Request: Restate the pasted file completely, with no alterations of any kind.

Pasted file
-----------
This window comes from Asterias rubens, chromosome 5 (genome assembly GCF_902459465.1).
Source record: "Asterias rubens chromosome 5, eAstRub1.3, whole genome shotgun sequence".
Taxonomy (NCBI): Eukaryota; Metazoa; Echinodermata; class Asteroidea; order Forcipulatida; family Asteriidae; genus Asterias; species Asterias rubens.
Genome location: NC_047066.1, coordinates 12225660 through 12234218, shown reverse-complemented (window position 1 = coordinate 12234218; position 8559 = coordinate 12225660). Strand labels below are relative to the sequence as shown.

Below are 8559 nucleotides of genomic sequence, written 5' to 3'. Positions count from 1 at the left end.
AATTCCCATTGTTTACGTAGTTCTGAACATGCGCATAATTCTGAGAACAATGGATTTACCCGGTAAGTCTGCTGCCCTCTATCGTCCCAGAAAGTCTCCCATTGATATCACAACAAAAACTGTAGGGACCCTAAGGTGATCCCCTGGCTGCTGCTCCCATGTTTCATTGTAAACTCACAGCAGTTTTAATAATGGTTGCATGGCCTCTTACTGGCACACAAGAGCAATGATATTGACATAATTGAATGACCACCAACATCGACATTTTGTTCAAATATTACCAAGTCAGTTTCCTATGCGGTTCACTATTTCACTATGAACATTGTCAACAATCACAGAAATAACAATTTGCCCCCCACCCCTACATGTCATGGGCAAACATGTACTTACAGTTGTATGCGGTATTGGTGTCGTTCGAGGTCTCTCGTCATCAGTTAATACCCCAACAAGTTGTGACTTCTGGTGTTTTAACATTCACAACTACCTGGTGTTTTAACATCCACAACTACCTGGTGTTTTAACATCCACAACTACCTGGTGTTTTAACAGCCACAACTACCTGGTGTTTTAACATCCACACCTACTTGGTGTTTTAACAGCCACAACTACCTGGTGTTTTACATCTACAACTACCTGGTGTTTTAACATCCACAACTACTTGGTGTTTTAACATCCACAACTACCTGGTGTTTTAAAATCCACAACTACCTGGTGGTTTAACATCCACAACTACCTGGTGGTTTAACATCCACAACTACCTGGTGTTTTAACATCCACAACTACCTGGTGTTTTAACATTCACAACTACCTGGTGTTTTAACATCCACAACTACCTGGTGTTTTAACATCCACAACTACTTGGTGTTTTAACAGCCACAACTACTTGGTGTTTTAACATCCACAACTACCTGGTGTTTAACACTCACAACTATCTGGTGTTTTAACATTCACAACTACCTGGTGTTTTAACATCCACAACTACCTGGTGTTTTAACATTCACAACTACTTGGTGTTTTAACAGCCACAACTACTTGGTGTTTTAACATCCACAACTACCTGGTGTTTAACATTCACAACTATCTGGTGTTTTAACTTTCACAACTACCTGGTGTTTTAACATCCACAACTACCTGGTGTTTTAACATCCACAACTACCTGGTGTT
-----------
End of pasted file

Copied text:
This window comes from Asterias rubens, chromosome 5 (genome assembly GCF_902459465.1).
Source record: "Asterias rubens chromosome 5, eAstRub1.3, whole genome shotgun sequence".
Taxonomy (NCBI): Eukaryota; Metazoa; Echinodermata; class Asteroidea; order Forcipulatida; family Asteriidae; genus Asterias; species Asterias rubens.
Genome location: NC_047066.1, coordinates 12225660 through 12234218, shown reverse-complemented (window position 1 = coordinate 12234218; position 8559 = coordinate 12225660). Strand labels below are relative to the sequence as shown.

Below are 8559 nucleotides of genomic sequence, written 5' to 3'. Positions count from 1 at the left end.
AATTCCCATTGTTTACGTAGTTCTGAACATGCGCATAATTCTGAGAACAATGGATTTACCCGGTAAGTCTGCTGCCCTCTATCGTCCCAGAAAGTCTCCCATTGATATCACAACAAAAACTGTAGGGACCCTAAGGTGATCCCCTGGCTGCTGCTCCCATGTTTCATTGTAAACTCACAGCAGTTTTAATAATGGTTGCATGGCCTCTTACTGGCACACAAGAGCAATGATATTGACATAATTGAATGACCACCAACATCGACATTTTGTTCAAATATTACCAAGTCAGTTTCCTATGCGGTTCACTATTTCACTATGAACATTGTCAACAATCACAGAAATAACAATTTGCCCCCCACCCCTACATGTCATGGGCAAACATGTACTTACAGTTGTATGCGGTATTGGTGTCGTTCGAGGTCTCTCGTCATCAGTTAATACCCCAACAAGTTGTGACTTCTGGTGTTTTAACATTCACAACTACCTGGTGTTTTAACATCCACAACTACCTGGTGTTTTAACATCCACAACTACCTGGTGTTTTAACAGCCACAACTACCTGGTGTTTTAACATCCACACCTACTTGGTGTTTTAACAGCCACAACTACCTGGTGTTTTACATCTACAACTACCTGGTGTTTTAACATCCACAACTACTTGGTGTTTTAACATCCACAACTACCTGGTGTTTTAAAATCCACAACTACCTGGTGGTTTAACATCCACAACTACCTGGTGGTTTAACATCCACAACTACCTGGTGTTTTAACATCCACAACTACCTGGTGTTTTAACATTCACAACTACCTGGTGTTTTAACATCCACAACTACCTGGTGTTTTAACATCCACAACTACTTGGTGTTTTAACAGCCACAACTACTTGGTGTTTTAACATCCACAACTACCTGGTGTTTAACACTCACAACTATCTGGTGTTTTAACATTCACAACTACCTGGTGTTTTAACATCCACAACTACCTGGTGTTTTAACATTCACAACTACTTGGTGTTTTAACAGCCACAACTACTTGGTGTTTTAACATCCACAACTACCTGGTGTTTAACATTCACAACTATCTGGTGTTTTAACTTTCACAACTACCTGGTGTTTTAACATCCACAACTACCTGGTGTTTTAACATCCACAACTACCTGGTGTT